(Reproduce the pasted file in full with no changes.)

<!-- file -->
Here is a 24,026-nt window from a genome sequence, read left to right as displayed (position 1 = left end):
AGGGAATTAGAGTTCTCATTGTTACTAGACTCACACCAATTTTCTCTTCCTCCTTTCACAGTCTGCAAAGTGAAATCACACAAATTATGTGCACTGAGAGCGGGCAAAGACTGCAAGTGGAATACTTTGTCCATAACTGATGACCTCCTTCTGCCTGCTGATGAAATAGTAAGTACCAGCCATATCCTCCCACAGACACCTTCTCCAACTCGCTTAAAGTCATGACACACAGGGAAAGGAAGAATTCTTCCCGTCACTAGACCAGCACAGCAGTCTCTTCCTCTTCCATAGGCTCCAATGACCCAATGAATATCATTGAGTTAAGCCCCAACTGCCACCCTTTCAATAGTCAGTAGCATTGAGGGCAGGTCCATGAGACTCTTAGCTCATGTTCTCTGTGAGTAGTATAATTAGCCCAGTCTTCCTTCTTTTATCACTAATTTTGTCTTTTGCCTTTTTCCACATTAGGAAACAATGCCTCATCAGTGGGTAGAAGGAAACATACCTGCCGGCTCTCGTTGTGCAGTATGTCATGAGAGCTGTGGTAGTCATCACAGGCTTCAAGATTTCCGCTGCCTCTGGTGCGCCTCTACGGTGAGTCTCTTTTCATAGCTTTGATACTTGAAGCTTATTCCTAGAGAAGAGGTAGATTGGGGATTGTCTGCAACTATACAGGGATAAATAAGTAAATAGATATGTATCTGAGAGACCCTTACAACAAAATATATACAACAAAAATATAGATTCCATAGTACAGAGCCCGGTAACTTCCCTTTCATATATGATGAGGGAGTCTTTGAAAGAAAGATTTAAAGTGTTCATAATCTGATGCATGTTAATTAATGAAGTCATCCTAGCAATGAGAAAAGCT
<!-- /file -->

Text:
Here is a 24,026-nt window from a genome sequence, read left to right as displayed (position 1 = left end):
AGGGAATTAGAGTTCTCATTGTTACTAGACTCACACCAATTTTCTCTTCCTCCTTTCACAGTCTGCAAAGTGAAATCACACAAATTATGTGCACTGAGAGCGGGCAAAGACTGCAAGTGGAATACTTTGTCCATAACTGATGACCTCCTTCTGCCTGCTGATGAAATAGTAAGTACCAGCCATATCCTCCCACAGACACCTTCTCCAACTCGCTTAAAGTCATGACACACAGGGAAAGGAAGAATTCTTCCCGTCACTAGACCAGCACAGCAGTCTCTTCCTCTTCCATAGGCTCCAATGACCCAATGAATATCATTGAGTTAAGCCCCAACTGCCACCCTTTCAATAGTCAGTAGCATTGAGGGCAGGTCCATGAGACTCTTAGCTCATGTTCTCTGTGAGTAGTATAATTAGCCCAGTCTTCCTTCTTTTATCACTAATTTTGTCTTTTGCCTTTTTCCACATTAGGAAACAATGCCTCATCAGTGGGTAGAAGGAAACATACCTGCCGGCTCTCGTTGTGCAGTATGTCATGAGAGCTGTGGTAGTCATCACAGGCTTCAAGATTTCCGCTGCCTCTGGTGCGCCTCTACGGTGAGTCTCTTTTCATAGCTTTGATACTTGAAGCTTATTCCTAGAGAAGAGGTAGATTGGGGATTGTCTGCAACTATACAGGGATAAATAAGTAAATAGATATGTATCTGAGAGACCCTTACAACAAAATATATACAACAAAAATATAGATTCCATAGTACAGAGCCCGGTAACTTCCCTTTCATATATGATGAGGGAGTCTTTGAAAGAAAGATTTAAAGTGTTCATAATCTGATGCATGTTAATTAATGAAGTCATCCTAGCAATGAGAAAAGCT